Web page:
Think you know Ryde? Think again.

This town on the beach has amazing independent shops, a thriving arts scene and a community spirit that makes it a vibrant and fun place to be. Many of the shopkeepers also offer deliveries and click & collect. Please support them, we need each other!

Think you know Ryde? Think again.

This town on the beach has amazing independent shops, a thriving arts scene and a community spirit that makes it a vibrant and fun place to be. Many of the shopkeepers also offer deliveries and click & collect. Please support them, we need each other!

Meet Ryde’s shopkeepers – they’re looking forward to welcoming you, as soon as they can.

Person holding a tray of donuts

Sarah says:

“I never thought I’d join the family business but here I am! Obviously we have arguments and we can get fed up with each other but we know that we have everyone’s best interests at heart. My dad loves being able to see his kids and grandkids every day. We try not to take our work home with us, but even over Christmas dinner, we’ll talk about work! It’s something we all get excited about, but we do try to talk about other things too, so it doesn’t feel like we’re at work 24/7.

“As with most people working in small businesses, I end up doing a bit of everything – except for baking, I’m really bad at that! But we put all of our strengths together, and there are quite a few Redrups working here: my twin sister Jodie and her husband, Jacob; my brothers David and Daniel; my uncles Derek and Mark; and my cousin Kirsty.

“We often try to introduce new things – like Isle of Wight donuts, cupcakes for charities or events, or delivering bags of cakes with gift notes for special Zoom calls. This Christmas, we’ll be doing more gifts and pre-made hampers for delivery. But, whatever we come up with the Belgian Buns always remain one of our top sellers, they’re a local favourite!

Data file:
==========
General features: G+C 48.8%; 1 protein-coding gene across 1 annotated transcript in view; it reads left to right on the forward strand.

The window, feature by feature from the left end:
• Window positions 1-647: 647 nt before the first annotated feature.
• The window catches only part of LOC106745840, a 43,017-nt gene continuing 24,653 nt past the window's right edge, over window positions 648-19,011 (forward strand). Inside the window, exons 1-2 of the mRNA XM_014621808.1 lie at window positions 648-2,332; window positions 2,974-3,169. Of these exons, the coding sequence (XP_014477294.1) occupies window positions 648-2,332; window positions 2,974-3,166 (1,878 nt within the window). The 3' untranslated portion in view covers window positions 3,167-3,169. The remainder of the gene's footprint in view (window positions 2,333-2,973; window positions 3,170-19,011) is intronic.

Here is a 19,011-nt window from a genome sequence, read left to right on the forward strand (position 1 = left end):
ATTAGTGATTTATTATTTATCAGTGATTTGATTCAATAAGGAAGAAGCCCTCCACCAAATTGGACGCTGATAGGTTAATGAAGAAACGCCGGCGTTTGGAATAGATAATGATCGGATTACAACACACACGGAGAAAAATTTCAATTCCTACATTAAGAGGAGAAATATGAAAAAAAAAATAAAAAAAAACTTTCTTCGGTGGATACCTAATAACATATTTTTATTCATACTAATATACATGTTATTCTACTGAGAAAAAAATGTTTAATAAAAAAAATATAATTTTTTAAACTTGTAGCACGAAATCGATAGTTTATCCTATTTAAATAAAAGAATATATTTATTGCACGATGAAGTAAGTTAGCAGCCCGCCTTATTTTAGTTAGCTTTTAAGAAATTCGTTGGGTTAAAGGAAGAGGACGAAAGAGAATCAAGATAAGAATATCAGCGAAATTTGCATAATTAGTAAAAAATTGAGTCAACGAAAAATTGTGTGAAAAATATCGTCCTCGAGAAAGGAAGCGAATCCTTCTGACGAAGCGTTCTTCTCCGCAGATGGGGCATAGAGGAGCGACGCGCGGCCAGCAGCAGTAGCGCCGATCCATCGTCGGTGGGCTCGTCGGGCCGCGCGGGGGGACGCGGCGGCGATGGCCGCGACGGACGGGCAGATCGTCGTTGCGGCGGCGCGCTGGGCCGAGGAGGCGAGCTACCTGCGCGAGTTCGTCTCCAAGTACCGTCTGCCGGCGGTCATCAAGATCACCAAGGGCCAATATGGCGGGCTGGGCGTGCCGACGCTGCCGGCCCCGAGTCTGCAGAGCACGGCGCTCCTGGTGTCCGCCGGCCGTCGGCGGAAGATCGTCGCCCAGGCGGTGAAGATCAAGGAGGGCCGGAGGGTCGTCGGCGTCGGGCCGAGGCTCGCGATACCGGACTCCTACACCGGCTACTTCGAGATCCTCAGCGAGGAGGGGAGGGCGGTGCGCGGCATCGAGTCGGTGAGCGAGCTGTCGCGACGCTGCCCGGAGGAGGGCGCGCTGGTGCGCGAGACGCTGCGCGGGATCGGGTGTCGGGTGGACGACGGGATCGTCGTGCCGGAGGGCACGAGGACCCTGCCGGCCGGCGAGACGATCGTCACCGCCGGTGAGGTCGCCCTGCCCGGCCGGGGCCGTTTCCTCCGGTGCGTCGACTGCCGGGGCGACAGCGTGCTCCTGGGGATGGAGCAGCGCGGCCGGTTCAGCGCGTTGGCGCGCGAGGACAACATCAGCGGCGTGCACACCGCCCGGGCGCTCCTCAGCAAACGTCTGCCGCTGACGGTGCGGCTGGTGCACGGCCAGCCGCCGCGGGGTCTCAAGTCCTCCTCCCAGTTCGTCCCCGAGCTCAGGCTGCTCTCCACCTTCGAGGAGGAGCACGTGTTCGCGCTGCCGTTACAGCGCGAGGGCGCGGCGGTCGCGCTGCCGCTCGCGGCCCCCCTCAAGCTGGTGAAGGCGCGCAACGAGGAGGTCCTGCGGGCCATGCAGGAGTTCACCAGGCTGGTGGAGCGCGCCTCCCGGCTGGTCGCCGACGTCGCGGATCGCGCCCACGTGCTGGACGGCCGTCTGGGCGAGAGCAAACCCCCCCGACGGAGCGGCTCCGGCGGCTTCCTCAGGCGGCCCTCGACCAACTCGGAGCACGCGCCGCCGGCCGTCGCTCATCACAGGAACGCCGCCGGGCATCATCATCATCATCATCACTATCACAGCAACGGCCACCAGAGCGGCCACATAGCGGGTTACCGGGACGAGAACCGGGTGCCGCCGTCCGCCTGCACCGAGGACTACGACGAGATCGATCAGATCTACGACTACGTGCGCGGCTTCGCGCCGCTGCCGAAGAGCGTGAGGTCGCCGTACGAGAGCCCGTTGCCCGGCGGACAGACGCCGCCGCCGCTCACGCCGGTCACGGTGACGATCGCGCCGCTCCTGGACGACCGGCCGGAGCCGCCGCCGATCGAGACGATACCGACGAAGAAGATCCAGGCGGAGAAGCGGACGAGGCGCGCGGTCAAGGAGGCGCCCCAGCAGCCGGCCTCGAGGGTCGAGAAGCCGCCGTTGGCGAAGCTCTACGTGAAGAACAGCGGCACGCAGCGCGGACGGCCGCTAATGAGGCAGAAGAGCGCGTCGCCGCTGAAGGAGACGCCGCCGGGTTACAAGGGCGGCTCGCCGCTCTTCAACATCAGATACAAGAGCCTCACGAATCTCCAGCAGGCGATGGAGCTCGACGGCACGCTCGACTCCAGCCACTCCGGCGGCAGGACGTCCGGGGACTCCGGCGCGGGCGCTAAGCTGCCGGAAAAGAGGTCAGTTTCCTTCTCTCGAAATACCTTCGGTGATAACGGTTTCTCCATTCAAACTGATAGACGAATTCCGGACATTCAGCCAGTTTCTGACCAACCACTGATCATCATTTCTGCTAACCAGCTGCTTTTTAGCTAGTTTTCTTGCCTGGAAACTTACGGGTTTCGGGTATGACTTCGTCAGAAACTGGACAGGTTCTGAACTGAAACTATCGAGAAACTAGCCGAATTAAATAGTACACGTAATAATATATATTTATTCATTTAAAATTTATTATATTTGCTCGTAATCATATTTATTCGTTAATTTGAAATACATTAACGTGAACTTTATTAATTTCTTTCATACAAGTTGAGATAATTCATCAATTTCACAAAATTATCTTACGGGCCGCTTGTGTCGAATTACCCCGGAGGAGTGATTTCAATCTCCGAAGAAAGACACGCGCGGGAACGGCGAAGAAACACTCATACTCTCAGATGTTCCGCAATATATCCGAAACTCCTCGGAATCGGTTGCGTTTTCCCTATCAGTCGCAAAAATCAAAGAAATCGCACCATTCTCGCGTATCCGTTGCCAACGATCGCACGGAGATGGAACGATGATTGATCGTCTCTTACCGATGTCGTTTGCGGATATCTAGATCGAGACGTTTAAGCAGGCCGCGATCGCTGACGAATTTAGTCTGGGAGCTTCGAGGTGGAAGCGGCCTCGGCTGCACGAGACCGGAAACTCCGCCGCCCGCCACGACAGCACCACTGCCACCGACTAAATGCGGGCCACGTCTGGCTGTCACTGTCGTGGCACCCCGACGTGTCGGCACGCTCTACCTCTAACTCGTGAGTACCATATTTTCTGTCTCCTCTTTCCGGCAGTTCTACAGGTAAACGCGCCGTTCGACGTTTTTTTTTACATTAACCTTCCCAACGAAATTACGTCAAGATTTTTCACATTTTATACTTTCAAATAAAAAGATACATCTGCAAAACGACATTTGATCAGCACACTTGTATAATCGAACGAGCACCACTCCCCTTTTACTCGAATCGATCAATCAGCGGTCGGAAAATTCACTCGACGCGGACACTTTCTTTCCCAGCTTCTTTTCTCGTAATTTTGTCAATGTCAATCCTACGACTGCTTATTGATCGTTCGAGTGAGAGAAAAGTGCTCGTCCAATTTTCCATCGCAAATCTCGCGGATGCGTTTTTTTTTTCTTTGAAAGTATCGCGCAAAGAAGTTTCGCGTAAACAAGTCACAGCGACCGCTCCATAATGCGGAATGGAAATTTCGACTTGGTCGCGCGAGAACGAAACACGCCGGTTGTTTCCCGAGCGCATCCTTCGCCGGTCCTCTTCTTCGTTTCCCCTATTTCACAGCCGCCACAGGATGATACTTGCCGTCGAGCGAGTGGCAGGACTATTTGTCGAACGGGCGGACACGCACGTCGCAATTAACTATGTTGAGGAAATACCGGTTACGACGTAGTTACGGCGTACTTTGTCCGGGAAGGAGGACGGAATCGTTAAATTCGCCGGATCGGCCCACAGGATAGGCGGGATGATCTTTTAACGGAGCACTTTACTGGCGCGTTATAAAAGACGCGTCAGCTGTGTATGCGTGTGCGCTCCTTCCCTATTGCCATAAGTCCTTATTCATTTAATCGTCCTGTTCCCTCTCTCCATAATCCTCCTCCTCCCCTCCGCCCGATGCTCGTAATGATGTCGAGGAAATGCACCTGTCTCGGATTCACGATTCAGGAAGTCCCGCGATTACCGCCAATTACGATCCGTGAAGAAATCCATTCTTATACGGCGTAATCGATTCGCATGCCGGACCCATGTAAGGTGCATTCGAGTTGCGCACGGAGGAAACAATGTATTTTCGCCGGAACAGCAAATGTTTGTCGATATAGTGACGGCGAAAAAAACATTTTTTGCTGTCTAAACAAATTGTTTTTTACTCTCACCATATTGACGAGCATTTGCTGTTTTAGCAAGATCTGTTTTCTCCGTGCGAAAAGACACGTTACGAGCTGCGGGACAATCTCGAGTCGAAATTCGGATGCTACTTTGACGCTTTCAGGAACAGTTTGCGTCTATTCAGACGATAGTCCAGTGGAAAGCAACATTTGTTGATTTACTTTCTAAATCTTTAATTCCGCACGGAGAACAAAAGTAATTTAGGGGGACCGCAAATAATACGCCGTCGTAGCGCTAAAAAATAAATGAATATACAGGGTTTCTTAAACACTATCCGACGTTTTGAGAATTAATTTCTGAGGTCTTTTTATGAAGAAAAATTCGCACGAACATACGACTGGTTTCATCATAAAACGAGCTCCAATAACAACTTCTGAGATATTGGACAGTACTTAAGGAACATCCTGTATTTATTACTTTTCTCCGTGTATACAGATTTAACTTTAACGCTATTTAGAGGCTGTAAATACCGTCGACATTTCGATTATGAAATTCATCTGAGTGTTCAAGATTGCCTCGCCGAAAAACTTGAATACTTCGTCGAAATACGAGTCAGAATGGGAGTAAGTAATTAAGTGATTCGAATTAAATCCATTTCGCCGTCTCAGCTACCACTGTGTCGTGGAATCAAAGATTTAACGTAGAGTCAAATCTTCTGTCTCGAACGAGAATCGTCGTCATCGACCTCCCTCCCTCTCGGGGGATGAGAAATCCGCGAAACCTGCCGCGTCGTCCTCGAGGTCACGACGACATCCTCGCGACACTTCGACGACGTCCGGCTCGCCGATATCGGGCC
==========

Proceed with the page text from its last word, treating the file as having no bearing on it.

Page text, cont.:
“We made the decision to stay open throughout lockdown as we felt we had an obligation to our community to help people access essential items like flour and bread. Before lockdown we were already supplying the hospital café at St Mary’s, and then they asked us to cater for the staff and patients too. We were suddenly we were getting 800-900 sandwich orders a day! Our regular customers in the shops asked if we could deliver bread and cakes to them, so we took on the challenge. We re-organised our business so we could offer a free, island-wide next day delivery service. My brother Daniel was the real genius behind it; he created a whole online shop from scratch in just one week. It ended up crashing in the first hour, as so many people were on it! At one point we were delivering to 250 homes in one day. It was stressful but rewarding and I was so impressed by the resourcefulness of our staff, as without their ideas and enthusiasm it wouldn’t have happened.

“All our Island suppliers were fantastic, and they kept us going, including the Island Jam Company, Betapak, Medina Foods, Briddlesford Farm and Island Roasted. There was just one mainland supplier who stopped operating, giving us half an hour’s notice!

“I like to shop locally because I feel like the shopkeepers always put in the effort to give a personalised service, they really value their customers. We try to do that too. For example, we once iced ‘Happy Birthday Larry’ on an apple donut, even though it isn’t something that we would usually do, because we thought it was so nice that someone wanted to give it as a present!

“We have regular customers and know lots of them by name. Some of them like to have long chats on the phone and it’s really nice getting to know them. During lockdown, my boyfriend came to help, who’s an osteopath. He ended up giving someone advice on a hip replacement when she called up to order bread! She still calls up and asks ‘how’s Jack doing, we miss him!’

“When you shop locally, the money stays on the Island – and when you buy from us, you’re also supporting a lot of other local producers. This winter many small businesses will be making a last ditch attempt to get back on their feet after a disastrous year, so if you don’t want empty shops on your high street, then support your local shops!”